HitchBOT: The lovable hitchhiking robot who was murdered
It was 5 am. I’d woken up because I needed to pee.
But as I awoke, my iPod lit up with a message from my best friend. My half asleep self glanced over the message.
“Someone in the States killed hitchBOT. I almost cried.”
I struggled to go back to sleep as I looked up what had happened, feeling just as upset as my best friend did.
I first heard about hitchBOT last summer. I had spent a couple of months hitchhiking across Canada with next to no money, venturing through the mountains, across the prairies (and more prairies, and then some more prairies), around lakes and trees, past tall cliffs with crashing waves. I was on my way back to the west coast.
hitchBOT, as you may have guessed, was a hitchhiking robot. She (yes, she’s a ladybot) began her travels in Halifax, Nova Scotia, on the east coast of Canada. I was gleeful to hear about her, and eager to find out how her travels would progress. Would my fellow Canadians, those who had been so kind by giving me a lift, a meal, a hot shower, a twenty dollar bill, be as keen to pick up my robot counterpart? Even more intriguing, as we were hitchhiking similar routes, would our paths cross?
I reached Victoria prior to hitchBOT’s arrival, but was pleased to find out that she would be present at a couple of free talks in the city, along with her creators. I headed to the museum to meet her with some friends, and oh what a delight it was! I squeezed my way to the front of the line to have my very own picture taken with this lovely lady, feeling an odd sort of bond with her. Why on earth was I so ecstatic that this robot had managed to hitchhike across Canada? Why was I so passionate about sharing her story? And why the hell did I feel a connection with a ROBOT?!
After hitchhiking across Canada, hitchBOT did a couple of smaller trips to both Germany and the Netherlands. It was announced a few weeks ago that she would be travelling to the United States. I shared the story on Facebook, with a bit of a pessimistic outlook; my own travels in the States, while being filled with joy and wonderful adventures, were rather difficult. It seemed that Americans were positively terrified of hitchhikers, and catching a lift was easier said than done. If it was hard for me, how was a robot going to fare?
What did not for one moment cross my mind was that someone would murder hitchBOT.
She lasted a total of two weeks in the States before she was vandalized beyond repair.
I had commented on the Facebook status that had announced her demise. Although I partook in the outrage felt by all of hitchBOT’s followers, I also saw the silver lining: hitchhiking is not all sunshine and roses. Perhaps it was good for her followers to see the flip side of the coin, albeit a coin that almost always lands happy side up.
Today someone commented on my post:
“A human who hitchhikes is great, but the outrage is about a toy. What an infantile society.”
I couldn’t have disagreed more with this sentiment.
You see, hitchBOT was not “just a toy”, and the anger and sadness I felt was not just about a robot. I am not sad when a toaster breaks, I assure you. It was about everything that hitchBOT meant; she showed the beauty of humans in a world where everyone is afraid of each other – a world in which approaching a stranger on the street just to have a chat is seen as foreign and odd. hitchBOT gave me added faith of the kindness of strangers, and the willingness of people to accept the unknown – to embrace it even.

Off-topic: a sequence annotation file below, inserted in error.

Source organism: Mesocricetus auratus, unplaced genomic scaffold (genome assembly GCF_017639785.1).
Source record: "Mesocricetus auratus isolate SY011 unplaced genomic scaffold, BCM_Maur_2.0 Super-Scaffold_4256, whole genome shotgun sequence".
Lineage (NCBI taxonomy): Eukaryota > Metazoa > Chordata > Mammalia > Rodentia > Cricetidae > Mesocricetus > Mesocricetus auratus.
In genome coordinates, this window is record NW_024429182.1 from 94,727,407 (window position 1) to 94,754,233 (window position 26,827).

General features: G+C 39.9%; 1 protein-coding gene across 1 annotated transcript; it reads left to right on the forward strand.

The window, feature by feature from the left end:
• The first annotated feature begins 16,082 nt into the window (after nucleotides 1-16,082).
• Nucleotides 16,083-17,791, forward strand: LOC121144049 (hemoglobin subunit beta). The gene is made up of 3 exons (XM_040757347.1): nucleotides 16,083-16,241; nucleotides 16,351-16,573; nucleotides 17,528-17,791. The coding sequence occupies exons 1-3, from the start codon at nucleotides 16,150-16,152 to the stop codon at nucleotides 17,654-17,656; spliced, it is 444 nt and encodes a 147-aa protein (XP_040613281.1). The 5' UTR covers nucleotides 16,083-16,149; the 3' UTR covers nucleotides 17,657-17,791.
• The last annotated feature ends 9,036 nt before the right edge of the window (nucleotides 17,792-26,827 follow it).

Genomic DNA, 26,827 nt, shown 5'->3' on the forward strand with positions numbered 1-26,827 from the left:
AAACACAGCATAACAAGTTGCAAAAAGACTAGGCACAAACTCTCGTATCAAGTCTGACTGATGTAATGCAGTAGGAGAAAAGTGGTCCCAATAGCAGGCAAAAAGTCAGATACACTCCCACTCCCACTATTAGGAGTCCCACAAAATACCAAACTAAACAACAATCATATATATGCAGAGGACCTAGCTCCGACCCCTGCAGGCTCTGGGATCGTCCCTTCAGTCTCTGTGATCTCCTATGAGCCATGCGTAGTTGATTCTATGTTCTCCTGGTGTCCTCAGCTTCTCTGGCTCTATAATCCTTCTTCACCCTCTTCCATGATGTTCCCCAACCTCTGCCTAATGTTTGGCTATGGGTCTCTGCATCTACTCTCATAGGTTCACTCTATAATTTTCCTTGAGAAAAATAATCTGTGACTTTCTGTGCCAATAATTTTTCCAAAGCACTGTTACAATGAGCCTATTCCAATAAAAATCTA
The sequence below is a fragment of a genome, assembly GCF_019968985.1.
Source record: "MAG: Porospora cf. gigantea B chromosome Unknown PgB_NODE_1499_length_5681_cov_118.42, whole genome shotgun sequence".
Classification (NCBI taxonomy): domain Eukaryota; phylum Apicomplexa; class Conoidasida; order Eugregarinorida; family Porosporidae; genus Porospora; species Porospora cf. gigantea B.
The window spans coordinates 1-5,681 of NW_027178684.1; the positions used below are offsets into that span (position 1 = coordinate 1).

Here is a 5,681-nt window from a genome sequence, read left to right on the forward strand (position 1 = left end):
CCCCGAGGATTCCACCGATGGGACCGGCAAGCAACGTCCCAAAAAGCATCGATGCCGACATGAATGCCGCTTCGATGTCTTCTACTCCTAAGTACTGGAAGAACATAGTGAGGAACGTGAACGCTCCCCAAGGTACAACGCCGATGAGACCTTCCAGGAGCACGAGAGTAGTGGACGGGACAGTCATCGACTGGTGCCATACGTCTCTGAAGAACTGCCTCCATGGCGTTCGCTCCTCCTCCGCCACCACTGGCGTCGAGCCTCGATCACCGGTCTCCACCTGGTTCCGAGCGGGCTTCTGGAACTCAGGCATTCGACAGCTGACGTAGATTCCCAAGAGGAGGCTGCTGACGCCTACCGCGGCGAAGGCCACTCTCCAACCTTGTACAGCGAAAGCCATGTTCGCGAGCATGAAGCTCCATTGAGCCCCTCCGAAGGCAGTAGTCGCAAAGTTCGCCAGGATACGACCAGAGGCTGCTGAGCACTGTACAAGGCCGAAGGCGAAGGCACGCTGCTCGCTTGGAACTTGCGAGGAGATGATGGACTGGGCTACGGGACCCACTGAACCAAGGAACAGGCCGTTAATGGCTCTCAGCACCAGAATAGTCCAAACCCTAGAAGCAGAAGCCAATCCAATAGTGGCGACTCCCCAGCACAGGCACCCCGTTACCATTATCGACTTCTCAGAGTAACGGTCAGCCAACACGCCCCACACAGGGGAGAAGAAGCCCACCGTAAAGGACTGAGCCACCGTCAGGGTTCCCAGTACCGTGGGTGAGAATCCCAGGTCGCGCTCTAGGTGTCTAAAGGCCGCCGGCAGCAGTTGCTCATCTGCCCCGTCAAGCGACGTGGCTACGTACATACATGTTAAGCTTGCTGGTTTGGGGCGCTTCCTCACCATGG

Her being vandalized showed a blatant disrespect from the few against something that was not theirs to destroy, regardless of whether you consider her a toy, a symbol, an experiment, whatever. What happened to this robot says a lot; most people who knew of hitchBOT loved and followed this social experiment. Those who picked her up were intrigued and excited, embracing the robot and bringing her on adventures. Hell, she even attended a wedding.
And it took only one person to come along and stop her in her tracks. It took but one malicious, thoughtless human being to spoil it all, and perhaps to remove some of that restored faith in humanity that hitchBOT had built up among her followers.
To me, this is not the case. No, I am well aware that for the hundreds of beautiful humans you meet on the road, there will always be one nasty one. The one that steals your iPod. The one that wants something in return for the ride. The one who breaks the pool noodle arms off of a beloved travelling robot.
But the true test ahead is whether she gets rebuilt, and back on the road. More important than anything, in my opinion, is that she continues on in the United States. The States may have a bad reputation, but they also have a lot of good people. hitchBOT needs to keep the faith that she has created alive, and prove to those who aren’t avid hitchhikers like I am that this was merely one bad seed. This was not the masses. This was not Americans. This was not society. This was just one careless, thoughtless, idiot.
Her continuing on, once rebuilt, would reinforce what I learn more and more every day on the road: the good people are the ones that matter, and you’ve just got to shrug the bad ones off.
We all know that a robot can be rebuilt, and she clearly didn’t feel any physical pain from her demise. This is about what the robot meant, and what her destruction meant.
But the most powerful message of all is that a robot – a freakin’ robot! – made it all the way across Canada, and adventured through Germany and the Netherlands without a single problem. And that says a lot more about the kindness of strangers – whether to those of flesh and blood or of mechanics and pool noodles – than one single person destroying her ever can.
For updates on hitchBOT, visit her website at http://hitchbot.me